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10 Common Maltipoo Health Issues to Watch Out For: Signs & Treatments

Written by: Ed Malaker

Last Updated on May 3, 2024 by Dogster Team

vet giving medication to a sick maltipoo

10 Common Maltipoo Health Issues to Watch Out For: Signs & Treatments

The Maltipoo is a healthy dog breed that can have a long lifespan of 12–15 years. However, they are still prone to several issues that you should look out for so you can react quickly to keep your pet healthy. While the Maltipoo is a newer designer breed, their parents, the Maltese and Poodle, have long histories, and vets and breeders are familiar with their health problems, including any inheritable ones. Keep reading as we list the most common problems facing the Maltipoo breed and the signs that accompany each so you can be better informed.

The 10 Maltipoo Health Issues to Look Out For

1. Shaker Syndrome

Contributing parent: Maltese, Poodle

Shaker syndrome is a condition that causes tremors in the dog’s body and head. Many people call it the “little white shaker syndrome” because it is common in small white dog breeds, like the Maltese parent of the Maltipoo, as well as the Poodle.

Shaker Syndrome Signs and Treatment

Dogs with shaker syndrome¹ usually begin experiencing tremors in early adulthood, usually by 2 years of age. The involuntary muscle movements look like shaking and might occur in one body part or the entire body. The shaking will usually worsen when the dog gets excited or is active, and the signs will lessen when the dog relaxes or sleeps. Most dogs recover after a few weeks of treatment.

maltipoo puppy
Image by: marketlan, Shutterstock

2. Dental Issues

Contributing parent: Maltese, Poodle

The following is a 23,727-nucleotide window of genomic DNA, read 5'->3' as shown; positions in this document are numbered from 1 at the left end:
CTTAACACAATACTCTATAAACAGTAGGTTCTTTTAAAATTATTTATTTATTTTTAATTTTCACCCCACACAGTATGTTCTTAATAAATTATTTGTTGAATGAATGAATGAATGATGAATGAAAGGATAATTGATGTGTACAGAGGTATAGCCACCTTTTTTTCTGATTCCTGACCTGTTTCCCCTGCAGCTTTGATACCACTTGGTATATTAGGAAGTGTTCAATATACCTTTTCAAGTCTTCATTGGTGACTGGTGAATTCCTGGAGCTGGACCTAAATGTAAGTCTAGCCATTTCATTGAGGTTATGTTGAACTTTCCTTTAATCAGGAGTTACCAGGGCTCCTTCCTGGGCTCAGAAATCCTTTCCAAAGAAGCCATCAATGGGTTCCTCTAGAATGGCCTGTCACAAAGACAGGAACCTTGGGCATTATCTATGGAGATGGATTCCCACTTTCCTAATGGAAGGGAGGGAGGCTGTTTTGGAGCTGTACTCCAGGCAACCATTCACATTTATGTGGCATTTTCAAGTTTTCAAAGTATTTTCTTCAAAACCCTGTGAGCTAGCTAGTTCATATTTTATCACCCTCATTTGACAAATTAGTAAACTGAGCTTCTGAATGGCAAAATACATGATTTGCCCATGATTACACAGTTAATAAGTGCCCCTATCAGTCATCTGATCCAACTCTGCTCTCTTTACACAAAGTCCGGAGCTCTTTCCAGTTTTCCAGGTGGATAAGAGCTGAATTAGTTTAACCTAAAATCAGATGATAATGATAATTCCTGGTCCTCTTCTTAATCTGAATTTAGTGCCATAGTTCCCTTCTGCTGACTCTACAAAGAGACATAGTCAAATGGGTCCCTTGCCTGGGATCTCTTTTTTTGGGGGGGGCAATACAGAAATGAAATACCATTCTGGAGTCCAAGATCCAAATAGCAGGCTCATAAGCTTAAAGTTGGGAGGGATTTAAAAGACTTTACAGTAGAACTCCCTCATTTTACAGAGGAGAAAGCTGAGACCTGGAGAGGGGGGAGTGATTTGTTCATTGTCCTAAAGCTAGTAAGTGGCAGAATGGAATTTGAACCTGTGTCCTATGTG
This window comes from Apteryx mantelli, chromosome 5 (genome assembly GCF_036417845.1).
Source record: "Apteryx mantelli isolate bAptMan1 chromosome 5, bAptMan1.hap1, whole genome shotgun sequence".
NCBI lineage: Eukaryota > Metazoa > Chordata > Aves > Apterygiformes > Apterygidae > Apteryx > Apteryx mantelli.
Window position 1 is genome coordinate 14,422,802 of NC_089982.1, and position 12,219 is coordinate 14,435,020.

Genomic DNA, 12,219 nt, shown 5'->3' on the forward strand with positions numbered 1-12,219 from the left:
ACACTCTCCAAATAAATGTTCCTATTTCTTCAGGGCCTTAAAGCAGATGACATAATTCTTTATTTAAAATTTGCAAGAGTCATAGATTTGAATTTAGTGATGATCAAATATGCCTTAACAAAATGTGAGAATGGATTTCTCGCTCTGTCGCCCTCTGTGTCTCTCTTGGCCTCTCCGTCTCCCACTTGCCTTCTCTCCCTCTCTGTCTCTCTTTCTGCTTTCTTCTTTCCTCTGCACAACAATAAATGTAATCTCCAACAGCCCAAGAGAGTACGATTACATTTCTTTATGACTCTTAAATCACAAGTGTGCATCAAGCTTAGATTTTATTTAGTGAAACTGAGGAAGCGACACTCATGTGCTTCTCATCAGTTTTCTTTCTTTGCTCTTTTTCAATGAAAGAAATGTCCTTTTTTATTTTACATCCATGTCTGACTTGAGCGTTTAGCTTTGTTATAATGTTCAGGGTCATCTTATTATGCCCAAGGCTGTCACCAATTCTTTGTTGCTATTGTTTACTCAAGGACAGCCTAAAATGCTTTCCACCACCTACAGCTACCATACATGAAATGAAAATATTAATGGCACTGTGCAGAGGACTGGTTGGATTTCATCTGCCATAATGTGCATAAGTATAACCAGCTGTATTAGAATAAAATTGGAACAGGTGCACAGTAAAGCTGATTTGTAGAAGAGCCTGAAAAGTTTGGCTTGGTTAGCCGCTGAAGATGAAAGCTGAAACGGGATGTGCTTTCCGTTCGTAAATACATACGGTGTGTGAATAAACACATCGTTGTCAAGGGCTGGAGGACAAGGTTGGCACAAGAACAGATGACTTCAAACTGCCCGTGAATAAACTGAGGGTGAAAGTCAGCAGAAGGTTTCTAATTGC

Dental issues are extremely common in dogs, including both the Maltese and Poodle parents of the Maltipoo. In fact, studies suggest that more than 80% of dogs¹ over 3 years old already suffer from the disease.

Dental Issue Signs and Treatment

Unfortunately, there are usually no signs of dental disease before it gets out of hand and it starts affecting the bone. The best option is to have your pet checked regularly. Manually brushing your dog’s teeth is also effective and quite easy if you start when your Maltipoo is still a puppy. Crunchy dry dog food is also good at cleaning the teeth and helping to reduce the progression of dental disease¹.

3. Portosystemic Shunts

Contributing parent: Maltese

A portosystemic shunt¹ is a condition where there is a connection between the portal vein and one of its branches that enables blood to bypass the kidney. This condition is usually the result of a congenital disability, but other problems like a damaged liver can also cause it.

Portosystemic Shunt Signs and Treatment

If your dog is experiencing stunted growth, head pressing, staring off into space, and disorientation, your pet might be suffering from a portosystemic shunt. However, some pets won’t show signs until they age and develop urinary problems like recurring kidney stones. Special medication and a diet change can help stabilize your pet.

Sick maltipoo puppy lies on a table in a veterinary clinic
Image by: marketlan, Shutterstock

4. Corneal Ulcer

Contributing parent: Maltese

A corneal ulcer is a condition that causes the wearing away of the thin transparent lenses of the cornea. Fluid can accumulate, giving the eye a cloudy appearance that makes the condition easy to identify. If the disease progresses too far, the liquid in the eye can leak out, causing irreparable eye damage.

Corneal Ulcer Signs and Treatment

Corneal ulcers¹ are painful, so you will likely see a change in your pet’s behavior. You will also likely notice the eye becoming cloudy as the condition progresses. If caught early enough, treatment can include medication and antibiotic drops.

5. Necrotizing Meningoencephalitis

Contributing parent Maltese

Necrotizing meningoencephalitis is a condition that causes inflammation of the central nervous syndrome, which causes the swelling of the tissue surrounding it, including the brain. It’s more common in smaller dogs, like the Maltese, than larger breeds.